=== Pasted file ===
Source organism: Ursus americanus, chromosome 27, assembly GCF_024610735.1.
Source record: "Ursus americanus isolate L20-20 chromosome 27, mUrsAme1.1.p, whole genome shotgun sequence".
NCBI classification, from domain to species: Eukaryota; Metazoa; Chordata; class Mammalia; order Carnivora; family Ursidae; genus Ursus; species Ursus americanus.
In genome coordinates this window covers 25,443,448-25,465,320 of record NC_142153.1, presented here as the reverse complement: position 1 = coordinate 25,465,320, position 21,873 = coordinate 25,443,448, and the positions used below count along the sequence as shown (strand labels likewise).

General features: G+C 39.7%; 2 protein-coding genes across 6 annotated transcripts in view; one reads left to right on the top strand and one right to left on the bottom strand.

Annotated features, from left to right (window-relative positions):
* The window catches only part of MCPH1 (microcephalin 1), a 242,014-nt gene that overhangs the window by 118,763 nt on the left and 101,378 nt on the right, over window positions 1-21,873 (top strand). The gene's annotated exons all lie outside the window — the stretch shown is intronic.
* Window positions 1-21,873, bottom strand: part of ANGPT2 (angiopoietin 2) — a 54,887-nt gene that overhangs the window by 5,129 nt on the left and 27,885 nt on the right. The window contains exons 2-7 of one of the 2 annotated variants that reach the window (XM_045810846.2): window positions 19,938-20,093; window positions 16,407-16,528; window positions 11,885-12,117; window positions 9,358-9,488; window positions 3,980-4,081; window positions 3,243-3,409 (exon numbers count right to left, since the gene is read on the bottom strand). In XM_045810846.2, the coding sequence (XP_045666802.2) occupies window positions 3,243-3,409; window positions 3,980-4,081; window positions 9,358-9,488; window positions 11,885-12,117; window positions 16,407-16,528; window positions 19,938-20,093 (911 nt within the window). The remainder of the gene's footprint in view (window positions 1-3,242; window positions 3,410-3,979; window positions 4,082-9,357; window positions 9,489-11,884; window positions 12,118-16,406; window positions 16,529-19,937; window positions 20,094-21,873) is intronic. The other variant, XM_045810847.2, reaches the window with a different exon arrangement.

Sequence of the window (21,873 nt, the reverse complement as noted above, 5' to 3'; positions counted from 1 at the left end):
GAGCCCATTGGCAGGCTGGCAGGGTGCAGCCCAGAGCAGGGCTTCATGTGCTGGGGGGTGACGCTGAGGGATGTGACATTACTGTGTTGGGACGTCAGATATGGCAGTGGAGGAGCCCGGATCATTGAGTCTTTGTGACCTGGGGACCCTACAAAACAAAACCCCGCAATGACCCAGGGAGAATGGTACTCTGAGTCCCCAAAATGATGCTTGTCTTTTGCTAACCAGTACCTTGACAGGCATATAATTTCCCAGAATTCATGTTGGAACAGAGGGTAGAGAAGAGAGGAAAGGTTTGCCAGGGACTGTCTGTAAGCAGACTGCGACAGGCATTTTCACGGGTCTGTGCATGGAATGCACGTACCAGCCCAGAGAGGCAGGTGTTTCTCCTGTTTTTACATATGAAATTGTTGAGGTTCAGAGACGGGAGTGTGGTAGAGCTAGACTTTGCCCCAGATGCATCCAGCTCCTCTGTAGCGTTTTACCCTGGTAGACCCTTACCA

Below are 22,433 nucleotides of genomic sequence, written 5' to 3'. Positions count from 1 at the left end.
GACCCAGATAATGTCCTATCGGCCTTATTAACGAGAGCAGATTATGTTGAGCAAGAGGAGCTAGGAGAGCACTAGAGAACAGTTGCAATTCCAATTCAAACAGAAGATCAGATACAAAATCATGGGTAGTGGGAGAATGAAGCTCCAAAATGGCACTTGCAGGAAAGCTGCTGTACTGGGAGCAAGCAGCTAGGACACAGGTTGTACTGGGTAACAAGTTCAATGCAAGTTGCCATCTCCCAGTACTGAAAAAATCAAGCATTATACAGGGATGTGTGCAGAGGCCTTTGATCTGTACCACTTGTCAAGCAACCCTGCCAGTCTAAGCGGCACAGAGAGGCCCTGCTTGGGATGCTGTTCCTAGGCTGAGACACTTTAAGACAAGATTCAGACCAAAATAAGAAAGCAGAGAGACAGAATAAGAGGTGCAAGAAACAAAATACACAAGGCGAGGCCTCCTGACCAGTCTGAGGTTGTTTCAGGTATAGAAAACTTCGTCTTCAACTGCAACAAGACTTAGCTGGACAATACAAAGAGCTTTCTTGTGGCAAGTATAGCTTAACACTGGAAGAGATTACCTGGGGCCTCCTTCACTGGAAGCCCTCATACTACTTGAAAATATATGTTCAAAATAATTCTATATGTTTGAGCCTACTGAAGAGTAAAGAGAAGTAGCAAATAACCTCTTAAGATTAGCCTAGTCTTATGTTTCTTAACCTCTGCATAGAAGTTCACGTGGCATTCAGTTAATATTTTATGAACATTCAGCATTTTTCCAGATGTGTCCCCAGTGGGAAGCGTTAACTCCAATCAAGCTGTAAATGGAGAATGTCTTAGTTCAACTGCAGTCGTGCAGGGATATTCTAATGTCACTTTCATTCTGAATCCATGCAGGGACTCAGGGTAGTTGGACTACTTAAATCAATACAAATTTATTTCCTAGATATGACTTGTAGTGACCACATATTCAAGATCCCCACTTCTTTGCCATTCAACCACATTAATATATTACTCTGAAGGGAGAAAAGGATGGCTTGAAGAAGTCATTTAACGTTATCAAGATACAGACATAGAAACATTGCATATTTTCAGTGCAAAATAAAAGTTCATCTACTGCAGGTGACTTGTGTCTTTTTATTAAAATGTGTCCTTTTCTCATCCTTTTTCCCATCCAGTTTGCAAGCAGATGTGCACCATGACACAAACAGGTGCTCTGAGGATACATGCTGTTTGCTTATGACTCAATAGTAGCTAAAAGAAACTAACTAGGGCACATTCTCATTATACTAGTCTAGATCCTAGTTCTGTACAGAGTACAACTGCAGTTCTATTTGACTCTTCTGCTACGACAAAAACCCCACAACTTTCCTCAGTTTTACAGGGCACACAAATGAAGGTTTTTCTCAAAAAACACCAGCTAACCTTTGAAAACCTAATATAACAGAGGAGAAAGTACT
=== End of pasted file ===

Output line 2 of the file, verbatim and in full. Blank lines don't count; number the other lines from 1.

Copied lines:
Source record: "Ursus americanus isolate L20-20 chromosome 27, mUrsAme1.1.p, whole genome shotgun sequence".